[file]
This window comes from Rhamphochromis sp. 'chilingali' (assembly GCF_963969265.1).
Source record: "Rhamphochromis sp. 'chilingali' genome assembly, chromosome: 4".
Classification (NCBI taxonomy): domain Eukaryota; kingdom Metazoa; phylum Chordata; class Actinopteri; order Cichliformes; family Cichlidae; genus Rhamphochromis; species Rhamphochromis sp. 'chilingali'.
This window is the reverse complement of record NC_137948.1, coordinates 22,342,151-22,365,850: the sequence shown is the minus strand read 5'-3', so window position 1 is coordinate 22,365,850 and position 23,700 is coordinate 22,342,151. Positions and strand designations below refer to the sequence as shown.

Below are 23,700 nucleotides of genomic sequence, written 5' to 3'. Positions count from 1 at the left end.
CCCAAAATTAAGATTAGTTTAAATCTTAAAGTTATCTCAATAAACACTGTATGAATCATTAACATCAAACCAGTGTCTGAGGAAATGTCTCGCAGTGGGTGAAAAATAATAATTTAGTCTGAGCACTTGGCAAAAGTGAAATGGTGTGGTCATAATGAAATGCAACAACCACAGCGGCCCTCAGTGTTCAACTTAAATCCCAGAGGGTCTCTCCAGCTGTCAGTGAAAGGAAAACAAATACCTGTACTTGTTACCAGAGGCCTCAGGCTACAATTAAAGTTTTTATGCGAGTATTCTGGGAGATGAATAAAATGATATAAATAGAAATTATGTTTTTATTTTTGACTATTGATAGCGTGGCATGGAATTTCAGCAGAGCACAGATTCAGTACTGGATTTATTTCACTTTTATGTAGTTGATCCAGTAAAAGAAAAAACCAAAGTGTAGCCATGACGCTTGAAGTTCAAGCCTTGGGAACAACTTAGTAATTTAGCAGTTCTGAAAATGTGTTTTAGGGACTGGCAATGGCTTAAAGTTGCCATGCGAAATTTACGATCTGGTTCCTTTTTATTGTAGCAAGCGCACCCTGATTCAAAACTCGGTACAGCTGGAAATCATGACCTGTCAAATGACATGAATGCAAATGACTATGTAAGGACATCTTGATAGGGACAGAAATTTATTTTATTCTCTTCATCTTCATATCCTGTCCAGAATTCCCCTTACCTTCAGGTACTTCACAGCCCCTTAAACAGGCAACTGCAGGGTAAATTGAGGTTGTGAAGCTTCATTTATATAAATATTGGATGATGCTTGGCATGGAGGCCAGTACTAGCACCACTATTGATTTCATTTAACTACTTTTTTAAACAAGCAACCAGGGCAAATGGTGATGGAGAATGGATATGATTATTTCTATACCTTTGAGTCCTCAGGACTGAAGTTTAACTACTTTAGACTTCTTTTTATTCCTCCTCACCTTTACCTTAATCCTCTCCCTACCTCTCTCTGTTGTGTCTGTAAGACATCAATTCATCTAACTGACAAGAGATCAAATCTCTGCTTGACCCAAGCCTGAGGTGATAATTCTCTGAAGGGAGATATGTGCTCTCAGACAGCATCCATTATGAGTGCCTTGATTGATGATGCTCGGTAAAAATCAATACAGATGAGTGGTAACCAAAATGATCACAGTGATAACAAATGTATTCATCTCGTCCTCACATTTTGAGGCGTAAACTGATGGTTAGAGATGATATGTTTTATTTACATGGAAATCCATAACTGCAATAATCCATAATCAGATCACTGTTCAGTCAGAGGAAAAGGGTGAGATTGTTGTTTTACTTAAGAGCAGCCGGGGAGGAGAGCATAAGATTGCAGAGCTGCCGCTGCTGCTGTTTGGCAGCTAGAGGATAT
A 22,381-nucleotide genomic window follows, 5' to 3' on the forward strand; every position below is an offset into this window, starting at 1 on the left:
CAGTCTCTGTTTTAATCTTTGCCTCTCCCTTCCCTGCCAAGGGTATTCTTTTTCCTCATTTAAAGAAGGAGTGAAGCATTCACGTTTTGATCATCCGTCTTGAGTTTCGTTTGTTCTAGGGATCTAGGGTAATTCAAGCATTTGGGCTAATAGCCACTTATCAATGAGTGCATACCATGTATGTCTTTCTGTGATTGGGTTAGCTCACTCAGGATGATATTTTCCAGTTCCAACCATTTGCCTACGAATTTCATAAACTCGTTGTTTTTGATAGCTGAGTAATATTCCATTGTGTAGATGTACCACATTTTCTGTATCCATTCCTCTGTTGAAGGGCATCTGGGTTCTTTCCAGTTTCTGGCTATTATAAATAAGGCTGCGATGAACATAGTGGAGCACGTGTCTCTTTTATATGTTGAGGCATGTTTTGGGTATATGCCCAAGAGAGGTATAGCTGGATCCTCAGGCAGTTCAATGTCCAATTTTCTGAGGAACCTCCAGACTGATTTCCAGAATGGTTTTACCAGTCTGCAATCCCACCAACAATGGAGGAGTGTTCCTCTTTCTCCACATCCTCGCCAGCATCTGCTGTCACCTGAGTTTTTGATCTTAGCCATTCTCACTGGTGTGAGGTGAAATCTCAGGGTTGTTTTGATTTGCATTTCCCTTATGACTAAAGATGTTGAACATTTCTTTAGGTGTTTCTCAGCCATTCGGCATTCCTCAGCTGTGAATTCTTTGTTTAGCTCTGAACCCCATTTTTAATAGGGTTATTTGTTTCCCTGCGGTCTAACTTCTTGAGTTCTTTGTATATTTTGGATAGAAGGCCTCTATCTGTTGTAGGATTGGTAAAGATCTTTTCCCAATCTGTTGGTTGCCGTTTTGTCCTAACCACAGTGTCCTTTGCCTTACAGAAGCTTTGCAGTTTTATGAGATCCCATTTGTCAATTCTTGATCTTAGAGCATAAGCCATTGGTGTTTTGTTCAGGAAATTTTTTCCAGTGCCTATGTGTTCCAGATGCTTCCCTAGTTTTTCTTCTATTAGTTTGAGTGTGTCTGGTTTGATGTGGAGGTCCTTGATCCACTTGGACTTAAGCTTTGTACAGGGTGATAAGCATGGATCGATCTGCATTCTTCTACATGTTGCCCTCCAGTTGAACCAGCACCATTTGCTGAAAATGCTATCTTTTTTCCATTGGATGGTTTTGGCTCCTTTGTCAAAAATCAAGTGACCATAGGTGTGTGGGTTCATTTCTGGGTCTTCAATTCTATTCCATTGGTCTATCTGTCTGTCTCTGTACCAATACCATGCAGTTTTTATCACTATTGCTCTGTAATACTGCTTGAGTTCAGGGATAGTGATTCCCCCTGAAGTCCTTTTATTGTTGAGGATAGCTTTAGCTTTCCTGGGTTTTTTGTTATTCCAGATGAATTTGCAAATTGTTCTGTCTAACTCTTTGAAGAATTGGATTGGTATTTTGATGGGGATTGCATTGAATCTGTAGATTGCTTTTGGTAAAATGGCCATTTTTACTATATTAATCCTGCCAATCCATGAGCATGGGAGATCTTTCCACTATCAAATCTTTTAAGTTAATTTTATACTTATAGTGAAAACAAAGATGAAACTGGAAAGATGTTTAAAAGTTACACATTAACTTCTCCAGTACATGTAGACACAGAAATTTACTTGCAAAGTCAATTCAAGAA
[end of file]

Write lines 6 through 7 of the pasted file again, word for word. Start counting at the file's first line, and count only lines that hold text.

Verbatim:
CCCAAAATTAAGATTAGTTTAAATCTTAAAGTTATCTCAATAAACACTGTATGAATCATTAACATCAAACCAGTGTCTGAGGAAATGTCTCGCAGTGGGTGAAAAATAATAATTTAGTCTGAGCACTTGGCAAAAGTGAAATGGTGTGGTCATAATGAAATGCAACAACCACAGCGGCCCTCAGTGTTCAACTTAAATCCCAGAGGGTCTCTCCAGCTGTCAGTGAAAGGAAAACAAATACCTGTACTTGTTACCAGAGGCCTCAGGCTACAATTAAAGTTTTTATGCGAGTATTCTGGGAGATGAATAAAATGATATAAATAGAAATTATGTTTTTATTTTTGACTATTGATAGCGTGGCATGGAATTTCAGCAGAGCACAGATTCAGTACTGGATTTATTTCACTTTTATGTAGTTGATCCAGTAAAAGAAAAAACCAAAGTGTAGCCATGACGCTTGAAGTTCAAGCCTTGGGAACAACTTAGTAATTTAGCAGTTCTGAAAATGTGTTTTAGGGACTGGCAATGGCTTAAAGTTGCCATGCGAAATTTACGATCTGGTTCCTTTTTATTGTAGCAAGCGCACCCTGATTCAAAACTCGGTACAGCTGGAAATCATGACCTGTCAAATGACATGAATGCAAATGACTATGTAAGGACATCTTGATAGGGACAGAAATTTATTTTATTCTCTTCATCTTCATATCCTGTCCAGAATTCCCCTTACCTTCAGGTACTTCACAGCCCCTTAAACAGGCAACTGCAGGGTAAATTGAGGTTGTGAAGCTTCATTTATATAAATATTGGATGATGCTTGGCATGGAGGCCAGTACTAGCACCACTATTGATTTCATTTAACTACTTTTTTAAACAAGCAACCAGGGCAAATGGTGATGGAGAATGGATATGATTATTTCTATACCTTTGAGTCCTCAGGACTGAAGTTTAACTACTTTAGACTTCTTTTTATTCCTCCTCACCTTTACCTTAATCCTCTCCCTACCTCTCTCTGTTGTGTCTGTAAGACATCAATTCATCTAACTGACAAGAGATCAAATCTCTGCTTGACCCAAGCCTGAGGTGATAATTCTCTGAAGGGAGATATGTGCTCTCAGACAGCATCCATTATGAGTGCCTTGATTGATGATGCTCGGTAAAAATCAATACAGATGAGTGGTAACCAAAATGATCACAGTGATAACAAATGTATTCATCTCGTCCTCACATTTTGAGGCGTAAACTGATGGTTAGAGATGATATGTTTTATTTACATGGAAATCCATAACTGCAATAATCCATAATCAGATCACTGTTCAGTCAGAGGAAAAGGGTGAGATTGTTGTTTTACTTAAGAGCAGCCGGGGAGGAGAGCATAAGATTGCAGAGCTGCCGCTGCTGCTGTTTGGCAGCTAGAGGATAT
A 22,381-nucleotide genomic window follows, 5' to 3' on the forward strand; every position below is an offset into this window, starting at 1 on the left: